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+ servings

Vanilla Brandy Kumquat Marmalade

This cheery kumquat marmalade is full of bright orange rounds of thin sliced citrus, specks of vanilla bean, and a splash of apple brandy.
Course Preserve
Cuisine American
Keyword citrus, kumquat, marmalade, vanilla
Prep Time 15 minutes
Cook Time 30 minutes
Macerating Time 1 hour
Servings 4 Half-Pint Jars


  • Cheesecloth
  • 4 half-pint jars


  • 1 ½ pounds kumquats
  • 2 cups sugar
  • ¼ cup brandy
  • 1 vanilla bean
  • 2 cups water


  • Sterilize the jars and lids as per proper procedure.
  • Wash the kumquats thoroughly. Slice the fruit into thin rounds, removing the stems and seeds as you go. The seeds are full of pectin – bundle them together in cheese cloth and set aside.
  • Mix together the sliced fruit, sugar, and water in a large bowl and tuck the bundle of seeds in among the mixture. Slice the vanilla bean open, exposing the seeds, and tuck this into the mixture as well.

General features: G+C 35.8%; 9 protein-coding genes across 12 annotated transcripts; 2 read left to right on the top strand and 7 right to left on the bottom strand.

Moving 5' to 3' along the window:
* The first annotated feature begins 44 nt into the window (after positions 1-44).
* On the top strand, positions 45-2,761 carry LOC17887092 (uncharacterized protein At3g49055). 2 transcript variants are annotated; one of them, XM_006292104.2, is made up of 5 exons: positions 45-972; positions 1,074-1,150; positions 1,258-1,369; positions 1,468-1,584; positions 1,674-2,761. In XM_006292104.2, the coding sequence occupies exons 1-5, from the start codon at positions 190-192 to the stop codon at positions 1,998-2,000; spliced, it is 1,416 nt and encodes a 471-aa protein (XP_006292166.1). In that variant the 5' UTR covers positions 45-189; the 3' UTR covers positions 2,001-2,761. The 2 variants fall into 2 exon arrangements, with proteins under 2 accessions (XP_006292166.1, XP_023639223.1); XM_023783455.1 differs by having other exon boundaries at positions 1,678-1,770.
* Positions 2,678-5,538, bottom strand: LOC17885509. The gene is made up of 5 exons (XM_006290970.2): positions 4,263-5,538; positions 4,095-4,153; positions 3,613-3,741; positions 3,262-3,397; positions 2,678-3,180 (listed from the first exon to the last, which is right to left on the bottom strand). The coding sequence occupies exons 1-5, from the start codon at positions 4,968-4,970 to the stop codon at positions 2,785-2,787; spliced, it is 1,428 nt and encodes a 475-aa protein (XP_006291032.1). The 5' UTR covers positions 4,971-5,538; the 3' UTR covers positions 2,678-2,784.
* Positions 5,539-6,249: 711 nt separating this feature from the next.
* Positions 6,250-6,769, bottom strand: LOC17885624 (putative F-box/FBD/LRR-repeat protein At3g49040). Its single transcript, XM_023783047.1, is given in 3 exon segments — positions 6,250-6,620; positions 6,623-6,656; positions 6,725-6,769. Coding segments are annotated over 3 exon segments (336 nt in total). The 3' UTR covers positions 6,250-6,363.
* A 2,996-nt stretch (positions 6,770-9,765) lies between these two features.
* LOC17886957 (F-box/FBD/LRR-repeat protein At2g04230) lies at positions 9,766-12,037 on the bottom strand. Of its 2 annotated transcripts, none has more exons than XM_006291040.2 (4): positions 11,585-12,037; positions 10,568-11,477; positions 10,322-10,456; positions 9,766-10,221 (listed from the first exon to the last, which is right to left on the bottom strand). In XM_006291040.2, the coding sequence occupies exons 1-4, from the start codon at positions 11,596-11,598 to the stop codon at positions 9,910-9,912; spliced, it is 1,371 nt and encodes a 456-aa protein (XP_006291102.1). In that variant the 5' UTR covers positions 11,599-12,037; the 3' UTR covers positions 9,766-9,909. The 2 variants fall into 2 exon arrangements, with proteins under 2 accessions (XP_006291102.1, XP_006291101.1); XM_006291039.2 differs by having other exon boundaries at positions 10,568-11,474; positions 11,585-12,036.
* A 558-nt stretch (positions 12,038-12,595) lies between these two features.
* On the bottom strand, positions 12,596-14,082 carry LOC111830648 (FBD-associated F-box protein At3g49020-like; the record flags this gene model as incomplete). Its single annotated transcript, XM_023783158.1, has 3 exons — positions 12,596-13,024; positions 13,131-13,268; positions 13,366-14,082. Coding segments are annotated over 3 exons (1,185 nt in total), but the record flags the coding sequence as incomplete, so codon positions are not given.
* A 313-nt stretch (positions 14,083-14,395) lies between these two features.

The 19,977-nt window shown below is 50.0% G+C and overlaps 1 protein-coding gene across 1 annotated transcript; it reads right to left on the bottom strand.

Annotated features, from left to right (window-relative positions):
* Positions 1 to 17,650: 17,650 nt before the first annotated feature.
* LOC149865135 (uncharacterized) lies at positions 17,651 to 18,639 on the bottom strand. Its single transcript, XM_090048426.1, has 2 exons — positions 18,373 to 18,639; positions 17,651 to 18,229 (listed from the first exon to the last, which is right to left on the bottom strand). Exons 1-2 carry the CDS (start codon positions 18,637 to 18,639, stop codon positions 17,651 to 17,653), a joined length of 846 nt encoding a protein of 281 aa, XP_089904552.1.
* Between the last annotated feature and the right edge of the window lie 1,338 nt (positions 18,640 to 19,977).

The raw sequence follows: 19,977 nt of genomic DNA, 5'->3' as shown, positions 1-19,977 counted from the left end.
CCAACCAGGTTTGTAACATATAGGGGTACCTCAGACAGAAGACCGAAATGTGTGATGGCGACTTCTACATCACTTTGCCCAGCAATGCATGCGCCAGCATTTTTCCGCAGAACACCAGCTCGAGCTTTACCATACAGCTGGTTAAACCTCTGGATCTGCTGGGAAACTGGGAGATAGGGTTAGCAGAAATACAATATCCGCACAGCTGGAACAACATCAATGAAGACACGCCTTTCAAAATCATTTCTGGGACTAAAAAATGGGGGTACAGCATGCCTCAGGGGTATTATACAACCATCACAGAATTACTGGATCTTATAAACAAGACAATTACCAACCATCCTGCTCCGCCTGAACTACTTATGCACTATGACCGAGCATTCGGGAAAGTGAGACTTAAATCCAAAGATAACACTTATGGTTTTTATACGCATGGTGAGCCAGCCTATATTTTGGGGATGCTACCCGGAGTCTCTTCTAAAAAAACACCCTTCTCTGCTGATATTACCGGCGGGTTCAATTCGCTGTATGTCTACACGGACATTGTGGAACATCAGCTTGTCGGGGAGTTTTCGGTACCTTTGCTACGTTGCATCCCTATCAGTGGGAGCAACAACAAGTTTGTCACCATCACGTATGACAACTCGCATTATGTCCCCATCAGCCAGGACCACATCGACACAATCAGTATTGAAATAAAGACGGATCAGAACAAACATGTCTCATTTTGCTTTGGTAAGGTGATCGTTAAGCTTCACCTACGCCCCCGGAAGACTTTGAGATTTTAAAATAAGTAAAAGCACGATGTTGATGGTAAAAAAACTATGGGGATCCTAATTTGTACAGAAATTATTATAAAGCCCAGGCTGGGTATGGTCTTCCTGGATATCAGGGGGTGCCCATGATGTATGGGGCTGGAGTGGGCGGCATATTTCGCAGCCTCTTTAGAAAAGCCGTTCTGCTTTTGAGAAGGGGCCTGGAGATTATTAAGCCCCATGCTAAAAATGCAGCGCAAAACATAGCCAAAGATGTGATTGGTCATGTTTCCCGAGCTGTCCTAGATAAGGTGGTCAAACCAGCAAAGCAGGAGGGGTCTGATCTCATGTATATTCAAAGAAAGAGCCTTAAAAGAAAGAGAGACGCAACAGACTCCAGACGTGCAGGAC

• Cover the bowl with plastic wrap and let it sit at room temperature for 2 hours, or chilled in the refrigerator overnight.
  • Once the fruit mixture has properly macerated and the juices have thickened, transfer the contents to a non-reactive jam pot or wide skillet (if chilled, allow the mixture to come back to room temperature). Bring the mixture to a hard boil, stirring often to keep the fruit from burning the bottom of the pan. The marmalade will need to boil for 20-30 minutes, until properly gelled at about 220 degrees F.
  • Remove the pan from heat and discard the seed bundle and the vanilla bean shell (the little black seeds will have distributed throughout the marmalade). Stir in the brandy.
  • Funnel the marmalade into the prepared jars, leaving ½ inch headspace. Stir to remove any air bubbles, wipe the rims clean with a damp cloth, and apply the lids and rings to finger-tip tightness.
  • Process the jars in a boiling water bath for 10 minutes, and then let the jars sit overnight to seal. If any don’t seal properly, store in the fridge and eat first.
  • Due to the high acidity, marmalade has a much longer shelf life when processed properly than other kinds of jams.